In an open dialogue with Cabinet members, who briefed Dr. Furmanski on highlights in their areas, Dr. Furmanski posed two questions to Cabinet: one, what is the relationship between the libraries and the schools, faculty and students and the degree to which there is interaction, and two, what are the implications related to restructuring for all units that serve overriding functions to the University? Furmanski stated the need to know the costs involved as the University goes to the Legislature to make the case for or against restructuring. Two make-or-break issues that are crucial to restructuring are governance and funding. Economies of scale will need to be maintained. Furmanski also discussed the way the budget process will be handled in the future. Budgeting is holistic and needs to be a strategic and planning process that will be tied to academic initiatives and imperatives. A small task force will be given a charge to look at an all funds budgeting process. Process will have contingencies built into it. Do not know what the budget will be but we will know the implications of all the various scenarios. The process will take into account all the resources, expenditures, and responsibilities and what we are looking to accomplish. This is tied to an ongoing discussion with each of the units and directors about what they want to accomplish.
Gaunt attended the Academic Leadership Breakfast on September 5 for department chairs and academic deans. At the breakfast meeting, restructuring was discussed, with the focus on New Brunswick. Similar meetings will be held on the Newark and Camden Campuses. At the New Brunswick meeting, a copy of the "Summary of Draft Report of University Central Committee," which is co-chaired by Joseph Seneca and Dean Harold Paz of the Robert Wood Johnson Medical School, was distributed. President McCormick opened the restructuring discussion and said that there would have to be a commitment for startup and ongoing funds and the governance issue would have to be satisfactory for the restructuring to be approved.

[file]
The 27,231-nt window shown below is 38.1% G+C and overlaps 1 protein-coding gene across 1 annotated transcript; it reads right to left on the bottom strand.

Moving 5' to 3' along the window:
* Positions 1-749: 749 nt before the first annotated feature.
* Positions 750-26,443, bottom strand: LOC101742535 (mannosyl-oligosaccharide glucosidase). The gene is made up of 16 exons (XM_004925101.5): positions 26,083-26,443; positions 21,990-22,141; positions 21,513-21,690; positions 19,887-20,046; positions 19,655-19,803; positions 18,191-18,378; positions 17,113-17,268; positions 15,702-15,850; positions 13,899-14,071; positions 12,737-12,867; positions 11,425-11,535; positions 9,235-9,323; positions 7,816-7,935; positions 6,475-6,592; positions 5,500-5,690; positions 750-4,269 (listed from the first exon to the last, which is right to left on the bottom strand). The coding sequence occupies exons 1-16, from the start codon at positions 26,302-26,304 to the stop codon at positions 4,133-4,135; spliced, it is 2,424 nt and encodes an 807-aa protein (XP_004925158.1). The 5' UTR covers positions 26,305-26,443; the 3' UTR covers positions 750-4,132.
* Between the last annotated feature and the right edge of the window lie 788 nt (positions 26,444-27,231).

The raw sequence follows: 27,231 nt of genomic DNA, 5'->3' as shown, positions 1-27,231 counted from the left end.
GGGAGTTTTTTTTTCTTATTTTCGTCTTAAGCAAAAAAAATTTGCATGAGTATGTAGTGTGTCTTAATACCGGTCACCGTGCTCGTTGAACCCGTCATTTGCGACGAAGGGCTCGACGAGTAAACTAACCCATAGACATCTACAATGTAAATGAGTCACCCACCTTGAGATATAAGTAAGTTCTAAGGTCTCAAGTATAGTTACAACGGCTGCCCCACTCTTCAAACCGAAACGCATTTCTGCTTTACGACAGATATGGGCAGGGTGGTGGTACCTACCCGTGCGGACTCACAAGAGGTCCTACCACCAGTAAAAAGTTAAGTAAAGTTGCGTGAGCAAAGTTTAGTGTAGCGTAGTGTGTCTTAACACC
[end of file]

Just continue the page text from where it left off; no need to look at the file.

University has $3M in academic excellence funds this year. Funds would be available for University priorities in new areas as well as core programs.
Under the leadership of Vice President Furmanski, the Office of Academic Affairs will operate as a team and anyone in that office can answer questions relating to all areas. Karen Stubaus is Associate Vice President for Academic Affairs, Linda Schulze and Roberta Leslie are Assistant Vice Presidents for Academic Affairs, and Rita MacIndoe is Executive Manager of Academic Affairs. Furmanski and Karen Kavanagh, Executive Vice President for Administrative Affairs, will work together with priorities being shaped by what will foster the academic growth and initiative of the university.
Commission on Jobs, Growth, and Economic Development discussion led by John Colaizzi. Based on the five areas identified that would foster inter-university collaboration with industry, there will probably be 17 proposals that will go in from Rutgers and UMDNJ for approval. State bonds, if approved, will fund the program.
Gaunt reported on the IT/Library Working Group, which she co-chairs with NJIT President Robert Altenkirch. The group will meet again on September 12. Agnew, Boyle, Golden, and Mullins are members of sub-groups of the IT/Libraries Working Group. In advance of that meeting, the sub-groups have been working on their own reports. Agnew is a member of the IT/Library System-Wide Task Team and is working on their report. Boyle reported on the IT and Library Issues Working Group: Central University. Mullins reported on the University of the North: IT/Library Task Team. Golden reported on the IT/Library Southern Subgroup.
Gaunt will send out electronically to Cabinet suggested content for the State of the Libraries meeting that will be held November 12, 2003. Gaunt will invite Furmanski to be guest speaker.